Swings and RoundaBlogs

I grew up in a village called Poynton, which is roughly equidistant between Macclesfield and Stockport, in the County of East Cheshire (in case you aren’t familiar with this part of the country, and were desperate to place it geographically).

In terms of East Cheshire (bear with me here, this is going somewhere), Poynton is very much in the Far East of the County – which is interesting, because like the Far East, we also have a number of Chinese eateries, a stockpile of biological weapons, and, until a few years ago, parents were restricted to having just one child to combat our chronic over-crowding*

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*only one of these facts is actually true.

Anyway, I spent the first eighteen years of my life growing up in Poynton, returned for a year after Law School, and, despite now living in Sandbach, I commute back to the village of my childhood every day for work. In short, I have spent more time in Poynton than anywhere else on Earth.

I therefore feel suitably qualified – no, entitled – to state that Poynton is, for want of a better phrase, a bit peculiar. And this comes from someone who lives in Sandbach, a town with plenty of its own quirks (and nutcases); so when I say that Poynton is ‘a bit peculiar’, I mean it’s really fucking peculiar.

Now, I need to be careful, since I plan to work in Poynton for the foreseeable future (until I win the lottery or secure a lucrative book deal – and the odds of each happening are roughly the same), plus half of the office lives here; but, so long as I choose my words carefully, it should be fine. Besides, it’s not like anyone reads these blog entries anyway.

So, while Sandbach and Poynton have many similarities (the most obvious of which being that both are clearly desperate to be the next Alderley Edge, such is the current upsurge in trendy wine bars and restaurants); the main difference between the two is that Poynton also ‘boasts’ what must be one of the most bizarre traffic systems in the country.

In 2011, Poynton was the subject of a major redevelopment, partly to deal with the terrible congestion caused by our position on the main road between the northern powerhouses of Stockport and Macclesfield (there was a time, in the not too distant past, when you couldn’t buy a fancy armchair and a hat in the same day, without travelling between the two), and partly for aesthetic reasons because, well, Poynton was fucking ugly.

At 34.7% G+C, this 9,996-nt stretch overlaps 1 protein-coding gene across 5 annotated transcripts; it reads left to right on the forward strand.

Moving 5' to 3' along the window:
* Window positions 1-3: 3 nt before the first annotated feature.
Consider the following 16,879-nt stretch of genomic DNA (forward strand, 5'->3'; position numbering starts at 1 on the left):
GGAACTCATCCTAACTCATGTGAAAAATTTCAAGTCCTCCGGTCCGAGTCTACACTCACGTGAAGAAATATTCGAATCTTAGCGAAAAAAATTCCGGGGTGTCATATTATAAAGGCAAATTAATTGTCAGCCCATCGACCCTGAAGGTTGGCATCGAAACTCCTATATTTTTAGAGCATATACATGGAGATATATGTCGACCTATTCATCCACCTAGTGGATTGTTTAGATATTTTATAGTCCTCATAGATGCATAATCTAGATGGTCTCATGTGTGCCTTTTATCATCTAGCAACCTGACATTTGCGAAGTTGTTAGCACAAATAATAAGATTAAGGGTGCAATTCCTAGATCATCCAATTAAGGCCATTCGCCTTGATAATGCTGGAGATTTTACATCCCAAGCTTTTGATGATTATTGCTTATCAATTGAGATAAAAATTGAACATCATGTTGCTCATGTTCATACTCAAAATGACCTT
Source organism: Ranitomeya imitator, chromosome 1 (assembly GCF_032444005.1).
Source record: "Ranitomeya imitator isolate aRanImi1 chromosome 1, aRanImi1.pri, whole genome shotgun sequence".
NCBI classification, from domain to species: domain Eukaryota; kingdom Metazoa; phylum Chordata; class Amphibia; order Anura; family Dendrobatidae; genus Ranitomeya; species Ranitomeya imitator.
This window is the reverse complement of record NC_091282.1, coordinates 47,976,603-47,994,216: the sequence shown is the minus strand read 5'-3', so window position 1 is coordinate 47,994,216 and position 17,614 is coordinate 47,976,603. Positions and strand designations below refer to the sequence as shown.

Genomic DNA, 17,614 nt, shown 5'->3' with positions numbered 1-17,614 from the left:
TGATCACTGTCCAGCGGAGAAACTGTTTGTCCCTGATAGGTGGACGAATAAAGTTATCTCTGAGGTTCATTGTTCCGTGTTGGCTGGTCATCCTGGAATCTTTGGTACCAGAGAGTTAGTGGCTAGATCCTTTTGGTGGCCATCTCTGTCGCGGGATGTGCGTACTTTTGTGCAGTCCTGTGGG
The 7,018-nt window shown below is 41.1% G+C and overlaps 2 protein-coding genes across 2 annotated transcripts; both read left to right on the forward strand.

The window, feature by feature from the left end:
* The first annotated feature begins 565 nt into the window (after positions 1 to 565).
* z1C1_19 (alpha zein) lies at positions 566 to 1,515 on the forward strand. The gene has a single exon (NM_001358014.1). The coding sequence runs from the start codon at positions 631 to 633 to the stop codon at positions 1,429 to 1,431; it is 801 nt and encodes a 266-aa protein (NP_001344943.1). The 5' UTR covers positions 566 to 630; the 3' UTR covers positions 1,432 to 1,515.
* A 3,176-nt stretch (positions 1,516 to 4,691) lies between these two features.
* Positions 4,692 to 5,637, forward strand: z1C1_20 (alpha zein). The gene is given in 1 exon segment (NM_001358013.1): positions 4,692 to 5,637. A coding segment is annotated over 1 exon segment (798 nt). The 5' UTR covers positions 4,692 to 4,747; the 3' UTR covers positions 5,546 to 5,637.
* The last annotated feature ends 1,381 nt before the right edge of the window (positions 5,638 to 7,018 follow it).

If you don’t believe me, here is a picture of Poynton taken shortly before the redevelopment, c.2009:

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And this is what Poynton looks like now:

Quite the change, I am sure you will agree.

Ok, the first picture is actually of war-torn Syria, but I decided to use that photograph instead, partly for comedic purposes (not that there is anything even remotely amusing about the situation in Syria), and partly because the Poynton Illuminati appear to have erased all images of the village pre-2011, so I couldn’t find anything online to illustrate my point (if you have ever seen the film Hot Fuzz, it’s a little like that here).

In truth, Poynton didn’t look that bad before; but, aside from some pretty shoddy paving work (which looks like it was installed by The Chuckle Brothers – RIP, Barry), I have to admit it’s actually quite pretty now.

The problem, however, is that part of the redevelopment was to turn Poynton into a ‘Shared Space Village’, which is hippy-lingo for ‘hey, let’s all just get along, man’. Essentially, it means that cars, pedestrians, wildlife, and even Manchester United fans all have equal rights, so everyone is expected to be thoroughly British and simply ‘give way to all’. 

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The problem, however, is that whilst the intention was to create a pleasant, friendly traffic system based on mutual love and respect, if absolutely everyone adopted the ‘no, please, after you’ approach, then no one would move for fear of being the first to do so (because, if you ignore the traffic rules in Poynton, you are immediately chased from the village by an angry mob wielding pitchforks).

As it happens, because the system is so poorly explained to outsiders, they don’t tend to give way when they ‘should’, which makes the locals very angry indeed. Rather ironically, therefore, instead of introducing a friendly shared space, Poynton now features one of the angriest junctions in the world. I should know, because my office overlooks it, and there is an incident of road rage every four to five minutes. And, when all is said and done, there is very little shared space about a white van driver screaming ‘FUCKING IDIOT!’ at a pensioner.

Apparently, the system is based on a Swedish design, and this is often used to justify its introduction, as if the Swedes are the envy of the world when it comes to traffic layouts. Admittedly, I’ve never been to Sweden, so perhaps they are, but when the only other Swedish creations that spring to mind are ABBA, Ikea, and, erm, Stockholm Syndrome*, I’ll reserve my judgment for now.